Saturday, January 05, 2013

Please Help Me I'm Falling ...

I'm reminded of this popular song of the 60s when I read the below article which I believe is very useful to older people. However the author suggested people age as young as 40 are also at risk. Do read on to learn how to avoid falling. Falling is one of the major causes of serious bodily injuries, including bone fractures, that can severely affect a person's mobility, self esteem and a major contribution to depression and poorer prognosis to healing and quality of life.



Increased Risk of Fall Accident Begins at Age 40
by: Junji Takano


One of the main health concerns of elderly people is falling, which is often related to poor balance. In fact, many studies show that people begin to have balance problems starting at the age of 40 years. The older you get, the weaker your physical body and sensory abilities will be, which are all factors in having poor balance.

In Japan, more than 7,000 people a year die from falling accidents, which already exceeds the number of traffic accidents. In this article, we'll examine in more details the cause of falling and why you lose balance as you age.

## Test Your Balance by Standing on One Leg
You can determine how good your balance is by measuring the length of time that you can stand on one leg.

The following table shows the average balance time by age group in a study conducted at a Japanese health institute.

Average time with eyes open
20-39 years old: 110 seconds
40-49: 64 seconds
50-59: 36 seconds
60-69: 25 seconds

Average time with eyes closed
20-39 years old: 12 seconds
40-49: 7 seconds
50-59: 5 seconds
60-69: less than 3 seconds

If your balance time is below average, then you'll have higher risk of falls, or slipping and tripping accidents.

In the above study, women tend to lose their balance more than men but only by a small margin (1-2%). From this study, it is also evident that there's a sudden significant decrease in the ability to maintain balance among middle-aged people (40 years and above).

Please take note that the numbers stated above are only average. There are people who were able to maintain balance much longer, and there are also those who were only able to maintain their balance at much shorter time regardless of age and gender. The reason why they vary is explained further below.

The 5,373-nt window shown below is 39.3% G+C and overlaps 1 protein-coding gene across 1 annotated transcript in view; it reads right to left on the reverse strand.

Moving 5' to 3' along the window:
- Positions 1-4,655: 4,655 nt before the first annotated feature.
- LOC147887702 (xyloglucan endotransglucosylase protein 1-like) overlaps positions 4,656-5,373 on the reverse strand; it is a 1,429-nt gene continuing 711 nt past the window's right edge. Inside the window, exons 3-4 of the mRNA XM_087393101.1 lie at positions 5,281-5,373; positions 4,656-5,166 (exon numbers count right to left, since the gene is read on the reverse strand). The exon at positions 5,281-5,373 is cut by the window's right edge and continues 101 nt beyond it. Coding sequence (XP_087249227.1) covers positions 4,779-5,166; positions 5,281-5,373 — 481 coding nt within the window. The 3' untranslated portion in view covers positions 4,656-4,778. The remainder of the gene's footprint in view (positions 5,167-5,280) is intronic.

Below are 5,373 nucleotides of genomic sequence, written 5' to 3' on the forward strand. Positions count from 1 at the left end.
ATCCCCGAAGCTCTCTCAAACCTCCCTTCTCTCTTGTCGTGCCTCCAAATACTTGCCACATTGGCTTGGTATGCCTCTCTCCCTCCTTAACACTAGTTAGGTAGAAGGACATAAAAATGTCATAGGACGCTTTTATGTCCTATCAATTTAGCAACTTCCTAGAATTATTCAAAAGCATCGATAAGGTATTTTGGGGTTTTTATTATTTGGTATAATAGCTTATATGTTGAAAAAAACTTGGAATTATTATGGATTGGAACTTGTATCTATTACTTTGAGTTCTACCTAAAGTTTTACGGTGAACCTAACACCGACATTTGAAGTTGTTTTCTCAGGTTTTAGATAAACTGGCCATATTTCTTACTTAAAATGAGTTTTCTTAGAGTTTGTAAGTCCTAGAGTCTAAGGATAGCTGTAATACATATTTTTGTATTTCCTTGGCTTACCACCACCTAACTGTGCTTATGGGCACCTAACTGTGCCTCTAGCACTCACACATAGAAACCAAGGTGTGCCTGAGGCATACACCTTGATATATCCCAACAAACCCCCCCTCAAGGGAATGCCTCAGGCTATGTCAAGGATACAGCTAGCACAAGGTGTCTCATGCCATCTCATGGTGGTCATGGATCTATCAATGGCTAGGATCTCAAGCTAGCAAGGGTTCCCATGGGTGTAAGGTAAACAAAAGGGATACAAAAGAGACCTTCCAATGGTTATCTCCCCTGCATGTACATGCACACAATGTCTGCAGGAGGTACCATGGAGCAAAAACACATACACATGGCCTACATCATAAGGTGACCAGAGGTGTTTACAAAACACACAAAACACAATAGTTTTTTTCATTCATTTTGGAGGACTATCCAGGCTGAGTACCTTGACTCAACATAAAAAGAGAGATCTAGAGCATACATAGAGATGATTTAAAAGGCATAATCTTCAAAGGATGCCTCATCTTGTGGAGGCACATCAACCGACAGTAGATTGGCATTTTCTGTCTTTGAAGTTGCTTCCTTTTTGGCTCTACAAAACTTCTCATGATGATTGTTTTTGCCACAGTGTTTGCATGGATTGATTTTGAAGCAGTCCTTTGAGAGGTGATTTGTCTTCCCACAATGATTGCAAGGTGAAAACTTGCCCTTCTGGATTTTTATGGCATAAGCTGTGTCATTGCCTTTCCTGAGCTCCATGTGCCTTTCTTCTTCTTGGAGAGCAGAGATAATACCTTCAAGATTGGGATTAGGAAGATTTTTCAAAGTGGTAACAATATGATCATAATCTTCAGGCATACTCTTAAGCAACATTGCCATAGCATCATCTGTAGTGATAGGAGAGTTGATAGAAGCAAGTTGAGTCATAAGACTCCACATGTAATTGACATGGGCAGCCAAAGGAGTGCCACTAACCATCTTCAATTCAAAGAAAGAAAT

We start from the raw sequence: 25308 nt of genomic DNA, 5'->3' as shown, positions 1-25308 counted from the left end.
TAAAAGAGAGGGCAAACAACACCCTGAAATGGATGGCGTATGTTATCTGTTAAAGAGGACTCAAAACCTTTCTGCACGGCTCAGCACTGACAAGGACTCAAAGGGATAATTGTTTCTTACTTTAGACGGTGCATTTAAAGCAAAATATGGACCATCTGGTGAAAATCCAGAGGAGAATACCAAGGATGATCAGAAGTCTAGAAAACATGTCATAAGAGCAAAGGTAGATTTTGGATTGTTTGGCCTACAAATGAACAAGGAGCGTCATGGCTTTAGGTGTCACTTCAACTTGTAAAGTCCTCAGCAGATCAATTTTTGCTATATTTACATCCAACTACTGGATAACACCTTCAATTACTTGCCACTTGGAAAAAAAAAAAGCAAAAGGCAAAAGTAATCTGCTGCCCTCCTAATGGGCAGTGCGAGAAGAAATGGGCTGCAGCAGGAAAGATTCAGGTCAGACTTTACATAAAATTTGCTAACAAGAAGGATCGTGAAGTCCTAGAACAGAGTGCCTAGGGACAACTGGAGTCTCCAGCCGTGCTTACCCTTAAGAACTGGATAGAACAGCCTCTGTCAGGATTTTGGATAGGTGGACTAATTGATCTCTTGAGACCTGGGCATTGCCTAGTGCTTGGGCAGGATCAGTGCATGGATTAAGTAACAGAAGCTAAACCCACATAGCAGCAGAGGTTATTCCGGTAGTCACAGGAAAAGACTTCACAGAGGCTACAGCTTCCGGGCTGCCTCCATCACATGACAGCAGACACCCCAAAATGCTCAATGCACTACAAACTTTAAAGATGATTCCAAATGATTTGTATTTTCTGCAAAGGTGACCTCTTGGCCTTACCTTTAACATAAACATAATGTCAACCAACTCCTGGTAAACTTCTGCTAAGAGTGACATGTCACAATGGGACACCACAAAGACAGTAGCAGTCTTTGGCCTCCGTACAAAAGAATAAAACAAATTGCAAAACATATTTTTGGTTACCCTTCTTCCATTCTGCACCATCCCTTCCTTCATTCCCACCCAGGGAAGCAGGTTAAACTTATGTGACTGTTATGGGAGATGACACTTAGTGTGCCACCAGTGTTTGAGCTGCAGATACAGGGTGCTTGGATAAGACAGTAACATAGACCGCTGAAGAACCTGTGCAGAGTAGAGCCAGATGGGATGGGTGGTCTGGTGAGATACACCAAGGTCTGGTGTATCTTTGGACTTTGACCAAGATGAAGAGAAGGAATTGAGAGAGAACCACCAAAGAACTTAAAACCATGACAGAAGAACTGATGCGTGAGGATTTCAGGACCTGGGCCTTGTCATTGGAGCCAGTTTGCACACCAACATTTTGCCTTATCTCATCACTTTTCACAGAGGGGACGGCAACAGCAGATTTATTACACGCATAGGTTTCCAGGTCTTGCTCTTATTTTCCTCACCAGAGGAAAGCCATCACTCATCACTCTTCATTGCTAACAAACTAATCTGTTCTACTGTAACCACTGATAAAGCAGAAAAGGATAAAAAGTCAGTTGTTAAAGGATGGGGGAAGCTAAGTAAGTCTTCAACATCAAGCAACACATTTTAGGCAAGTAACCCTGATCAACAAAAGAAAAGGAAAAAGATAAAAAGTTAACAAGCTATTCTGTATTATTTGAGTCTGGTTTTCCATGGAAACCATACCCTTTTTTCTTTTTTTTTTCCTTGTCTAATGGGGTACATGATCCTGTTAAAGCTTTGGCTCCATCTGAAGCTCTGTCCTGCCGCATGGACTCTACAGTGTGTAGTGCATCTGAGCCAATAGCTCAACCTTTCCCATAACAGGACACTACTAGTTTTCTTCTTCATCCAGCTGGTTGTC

## The Soles of Your Feet Have Sensors
The skins all throughout your body have significant amount of tiny pressure sensors or mechanoreceptors. Some areas have few pressure sensors, while other areas have thousands, like on the soles of your feet.

The pressure sensors on the foot soles provide information to your brain to help balance your body. As you get older, the sensors will get weaker and your foot sole lose sensitivity. But there are also other factors that can lead to weaker pressure sensors.

## Poor Blood Circulation Can Disrupt the Pressure Sensors
In our study, people are almost twice as likely to be in a fall accident caused by poor blood circulation.

This can be simulated by soaking your feet into ice cold water for about 3 minutes. Because of the cold temperature, the pressure sensors on the foot sole begin to lose sensitivity.

## Pay Attention to Your Forward-Moving Foot
If your forward-moving foot hit something, your body will be off-balance causing you to fall or trip. Well, it's a matter of common sense to always have your eyes on path and watch where you are going. Remember the old adages - "Prevention is better than cure", "An ounce of prevention is worth a pound of cure", "Look before you leap", etc.?

But that's not the only problem. Here are the other two major reasons why you stumble while walking.

1. Your forward-moving foot is pointed down.
If your foot is pointed down while making a step, then you are more prone to falling. To avoid this, your forefoot or toes should be flexed upwards.

2. You walk like a pendulum.
The height of your step can greatly increase your risk of falling. To prevent this, your forward-moving foot must be higher off the ground (at least 5 cm) while the knee is raised high.

Actually, all the mechanoreceptors located throughout your body as well as the soles of your feet are sending information to the brain that include muscle contractions and joint angles. When this information is not transmitted well to your brain, which happens as you get older, then the movement will get weak or ineffective making it hard for you to maintain your foot higher off the ground.

## How to Prevent Yourself from a Fall, Trip, or Slip
1. Keep Your House Clean
There are a lot of things in your house that can contribute to clutters that can cause you to trip or fall. Always make sure to put away or store properly all personal belongings and other unnecessary things even if it is only a newspaper, remote control, and laundries scattered on the floor or carpet.

2. Stretch Your Feet and Ankles
You might think that your feet do not need exercise or stretching compared to other parts of your body, but in reality, feet stretching exercise can really help your feet maintain balance.

3. Keep Your House Warm and Ensure Adequate Lighting
Cold muscles and pressure sensors work less well and are less responsive to signals. A decreased temperature will also cause your muscles to have less strength and less flexible, which can lead to accidents.

Always try to keep your house warm or wear proper clothes and footwear, especially during winter. Since most falls occur indoors, make sure your house has adequate lighting.

No comments:

LinkWithin

Related Posts Plugin for WordPress, Blogger...